This glossary defines some commonly used terms in the world of fragrance and candle.
An accord is a blend of fragrance notes, or ingredients, that combine to form their own distinctive scent. Accords are usually created to represent scents that can't actually be distilled- leather notes, for example, cannot be distilled from actual leather and are therefore usually an accord of other notes.
Aldehydes are aromatic chemicals that provide sparkle and lift to perfumes, and depending on their type, also provide their own scent. Aldehydes C-12 and lower (the C stands for carbon) provide sparkle; Aldehydes C-14 and higher add a fruit note. Chanel No. 5 and Guerlain Mitsouko are famous perfumes with aldehydes.
A substance that can cause an allergic reaction in one individual but have no negative effect on another.
Refers to fragrances that are based on a concept of a “watery and airy” scents. Also known as Ozone, or Ozonic.
The therapeutic use of pure essential oils and herbs, described by proponents as “healing, beautifying and soothing” the body and mind, has its roots in the folk medicine practiced in primitive cultures. The history of aromatherapy stretches as far back as 6,000 years ago in ancient Egypt. It wasn’t until the 1920’s, however, when the term was actually coined by a French chemist, R.M. Gattefosse.
The term for the heaviest ingredients, molecularly, in a fragrance formula, as well as those that one may notice after the top notes and middle notes. Base notes help to fix other notes in the perfume formula, making them last longer, and they enhance the scent of other ingredients.
A mixture of floral notes.
The amount of time it takes for the wax in a candle to be consumed completely. A candle's burn rate is affected by factors such as exposure to draft and heat, neglect in trimming the wick, leaving the candle burning longer than necessary and environmental factors.
One of the freshest families on the scent spectrum whose scents are very sharp and fleeting, giving any fragrance an immediate sparkle. Mostly used as top notes, common ingredients used are from citrus fruits such as orange, mandarin, and bergamot.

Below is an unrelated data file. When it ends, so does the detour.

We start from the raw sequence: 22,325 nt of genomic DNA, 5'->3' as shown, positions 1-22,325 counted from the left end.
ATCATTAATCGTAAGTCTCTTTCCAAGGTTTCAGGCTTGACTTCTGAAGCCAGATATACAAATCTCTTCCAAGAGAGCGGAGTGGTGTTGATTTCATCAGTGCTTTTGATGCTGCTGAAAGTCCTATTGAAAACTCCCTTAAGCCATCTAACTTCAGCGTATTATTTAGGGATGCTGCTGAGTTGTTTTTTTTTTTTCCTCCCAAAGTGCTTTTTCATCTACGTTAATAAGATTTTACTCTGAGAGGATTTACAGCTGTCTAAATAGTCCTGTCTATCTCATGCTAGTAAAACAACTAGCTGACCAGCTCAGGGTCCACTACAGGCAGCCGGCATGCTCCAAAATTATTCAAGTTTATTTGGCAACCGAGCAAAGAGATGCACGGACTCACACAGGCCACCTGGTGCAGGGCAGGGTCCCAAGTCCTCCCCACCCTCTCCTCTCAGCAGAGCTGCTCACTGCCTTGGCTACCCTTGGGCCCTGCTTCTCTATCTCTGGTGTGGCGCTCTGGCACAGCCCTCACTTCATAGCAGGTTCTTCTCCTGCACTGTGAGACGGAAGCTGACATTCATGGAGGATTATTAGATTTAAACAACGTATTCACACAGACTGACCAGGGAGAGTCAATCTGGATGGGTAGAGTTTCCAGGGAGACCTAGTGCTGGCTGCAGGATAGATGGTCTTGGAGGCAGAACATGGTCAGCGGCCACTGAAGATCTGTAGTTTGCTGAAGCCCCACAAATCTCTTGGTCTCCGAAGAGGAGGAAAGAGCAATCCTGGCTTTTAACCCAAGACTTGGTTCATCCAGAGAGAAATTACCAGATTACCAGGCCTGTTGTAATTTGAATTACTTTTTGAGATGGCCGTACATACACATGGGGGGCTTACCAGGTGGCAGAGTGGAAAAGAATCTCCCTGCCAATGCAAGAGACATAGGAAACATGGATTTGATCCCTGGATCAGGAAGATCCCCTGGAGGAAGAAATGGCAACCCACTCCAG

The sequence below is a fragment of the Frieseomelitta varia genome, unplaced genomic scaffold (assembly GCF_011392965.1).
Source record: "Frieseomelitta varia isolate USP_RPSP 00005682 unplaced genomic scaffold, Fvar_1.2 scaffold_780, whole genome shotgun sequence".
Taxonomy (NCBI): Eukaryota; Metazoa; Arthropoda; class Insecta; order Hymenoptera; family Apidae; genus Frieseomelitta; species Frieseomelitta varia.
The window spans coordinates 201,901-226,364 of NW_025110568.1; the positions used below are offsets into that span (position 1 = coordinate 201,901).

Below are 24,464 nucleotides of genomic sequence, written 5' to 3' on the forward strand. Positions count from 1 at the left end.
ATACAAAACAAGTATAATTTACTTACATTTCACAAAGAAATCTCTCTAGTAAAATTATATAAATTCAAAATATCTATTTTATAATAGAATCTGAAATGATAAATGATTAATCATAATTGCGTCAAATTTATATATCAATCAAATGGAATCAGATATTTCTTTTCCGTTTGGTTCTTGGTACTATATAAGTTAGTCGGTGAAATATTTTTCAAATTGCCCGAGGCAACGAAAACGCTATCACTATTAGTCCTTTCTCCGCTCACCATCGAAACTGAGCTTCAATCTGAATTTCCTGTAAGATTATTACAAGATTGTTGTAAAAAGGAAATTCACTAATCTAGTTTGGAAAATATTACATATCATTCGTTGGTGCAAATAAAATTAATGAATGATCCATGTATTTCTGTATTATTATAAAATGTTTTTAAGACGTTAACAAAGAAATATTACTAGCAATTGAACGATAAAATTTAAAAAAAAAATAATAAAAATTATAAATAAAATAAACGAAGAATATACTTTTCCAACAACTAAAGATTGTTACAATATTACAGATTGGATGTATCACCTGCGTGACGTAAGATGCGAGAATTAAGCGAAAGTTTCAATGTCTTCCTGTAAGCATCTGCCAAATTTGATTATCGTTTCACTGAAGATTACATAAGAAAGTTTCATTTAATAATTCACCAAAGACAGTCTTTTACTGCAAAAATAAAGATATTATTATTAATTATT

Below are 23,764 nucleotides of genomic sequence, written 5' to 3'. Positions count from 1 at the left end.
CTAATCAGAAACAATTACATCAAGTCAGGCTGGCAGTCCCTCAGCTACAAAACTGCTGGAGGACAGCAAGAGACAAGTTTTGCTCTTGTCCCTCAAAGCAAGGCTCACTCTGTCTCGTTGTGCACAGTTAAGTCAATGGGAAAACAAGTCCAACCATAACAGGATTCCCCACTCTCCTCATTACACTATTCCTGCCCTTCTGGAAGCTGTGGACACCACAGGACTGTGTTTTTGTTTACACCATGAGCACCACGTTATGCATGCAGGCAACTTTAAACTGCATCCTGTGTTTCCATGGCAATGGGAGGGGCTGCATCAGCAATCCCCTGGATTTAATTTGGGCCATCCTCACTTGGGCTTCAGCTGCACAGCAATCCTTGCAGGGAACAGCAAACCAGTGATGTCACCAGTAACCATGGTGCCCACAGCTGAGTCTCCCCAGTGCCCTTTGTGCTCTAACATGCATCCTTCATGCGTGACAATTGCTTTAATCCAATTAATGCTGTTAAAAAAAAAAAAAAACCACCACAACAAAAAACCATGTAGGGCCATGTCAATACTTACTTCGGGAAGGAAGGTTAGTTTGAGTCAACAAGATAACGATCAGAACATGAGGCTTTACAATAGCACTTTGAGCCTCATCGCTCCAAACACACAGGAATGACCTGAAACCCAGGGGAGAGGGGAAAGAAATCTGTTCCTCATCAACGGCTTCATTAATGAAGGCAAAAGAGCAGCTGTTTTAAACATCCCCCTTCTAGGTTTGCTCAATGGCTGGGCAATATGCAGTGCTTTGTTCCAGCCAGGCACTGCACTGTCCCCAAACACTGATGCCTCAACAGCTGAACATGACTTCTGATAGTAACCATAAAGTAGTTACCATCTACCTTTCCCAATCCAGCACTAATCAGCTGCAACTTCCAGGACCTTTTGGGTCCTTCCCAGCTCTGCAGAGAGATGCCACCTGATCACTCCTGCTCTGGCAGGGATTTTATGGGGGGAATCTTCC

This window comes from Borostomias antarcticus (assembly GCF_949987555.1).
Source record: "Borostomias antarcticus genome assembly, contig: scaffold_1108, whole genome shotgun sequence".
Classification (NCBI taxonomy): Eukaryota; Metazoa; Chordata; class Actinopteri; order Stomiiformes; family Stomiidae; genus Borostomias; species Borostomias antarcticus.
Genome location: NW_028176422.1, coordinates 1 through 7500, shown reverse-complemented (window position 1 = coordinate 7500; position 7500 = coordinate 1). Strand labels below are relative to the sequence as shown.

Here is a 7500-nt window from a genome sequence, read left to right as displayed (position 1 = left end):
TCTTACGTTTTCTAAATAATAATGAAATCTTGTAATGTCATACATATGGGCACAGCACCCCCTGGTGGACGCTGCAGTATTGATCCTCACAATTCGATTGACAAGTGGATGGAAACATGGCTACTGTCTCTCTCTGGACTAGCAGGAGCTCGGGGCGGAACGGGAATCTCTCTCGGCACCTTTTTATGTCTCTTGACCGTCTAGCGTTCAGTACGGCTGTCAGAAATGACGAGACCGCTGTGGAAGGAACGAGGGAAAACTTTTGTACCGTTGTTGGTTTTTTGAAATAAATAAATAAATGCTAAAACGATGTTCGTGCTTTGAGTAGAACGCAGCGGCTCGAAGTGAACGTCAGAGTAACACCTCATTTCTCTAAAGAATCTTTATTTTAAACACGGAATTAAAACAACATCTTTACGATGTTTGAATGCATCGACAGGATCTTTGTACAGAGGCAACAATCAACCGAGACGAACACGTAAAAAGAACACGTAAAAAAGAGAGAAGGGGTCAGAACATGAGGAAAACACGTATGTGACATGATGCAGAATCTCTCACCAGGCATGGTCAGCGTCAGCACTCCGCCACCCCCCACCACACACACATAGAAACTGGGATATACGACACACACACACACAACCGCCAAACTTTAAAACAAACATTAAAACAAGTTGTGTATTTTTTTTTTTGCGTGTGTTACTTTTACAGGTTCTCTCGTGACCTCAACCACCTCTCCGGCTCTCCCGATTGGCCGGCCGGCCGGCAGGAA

A classic accord featuring a citrus top note, such as bergamot, contrasting with a mossy base of, most importantly, oakmoss.
A technique used to pour wax at a cooler temperature or pouring into a chilled metal mold for a more rustic look rather than a smooth, creamy surface.
A term used to describe a scent and its strength before the candle is lit for the first time.
To allow a candle, soap, or lotion to set, or age, to help enhance the fragrance. Most products will get stronger with age.
The last phase of a fragrance's lifecycle, the drydown refers to the final hours of a fragrance's detection, when the top and middle notes have completely disappeared and only the longest lasting part of the base remains.
Eau de Cologne (EDC)
The least concentrated style of fine fragrance, with a perfume oil to alcohol ratio of only 2-5%. Due to its lightness, an eau de cologne is typically bottled in large sizes and meant to be splashed on throughout the day.
Eau de Parfum (EDP)
A fine fragrance with a 10-15% concentration of perfume oil to alcohol.
Eau de Toilette (EDT)
A fine fragrance with a 5-10% concentration of perfume oil to alcohol.
Also known as 'EOs'. Essential oils are basically plant extracts. They're made by steaming or pressing various parts of a plant (flowers, bark, leaves or fruit) to capture the compounds that produce fragrance.
A fragrance with a 15-45% concentration of perfume oil. Extracts are generally the most concentrated form of perfume available to purchase.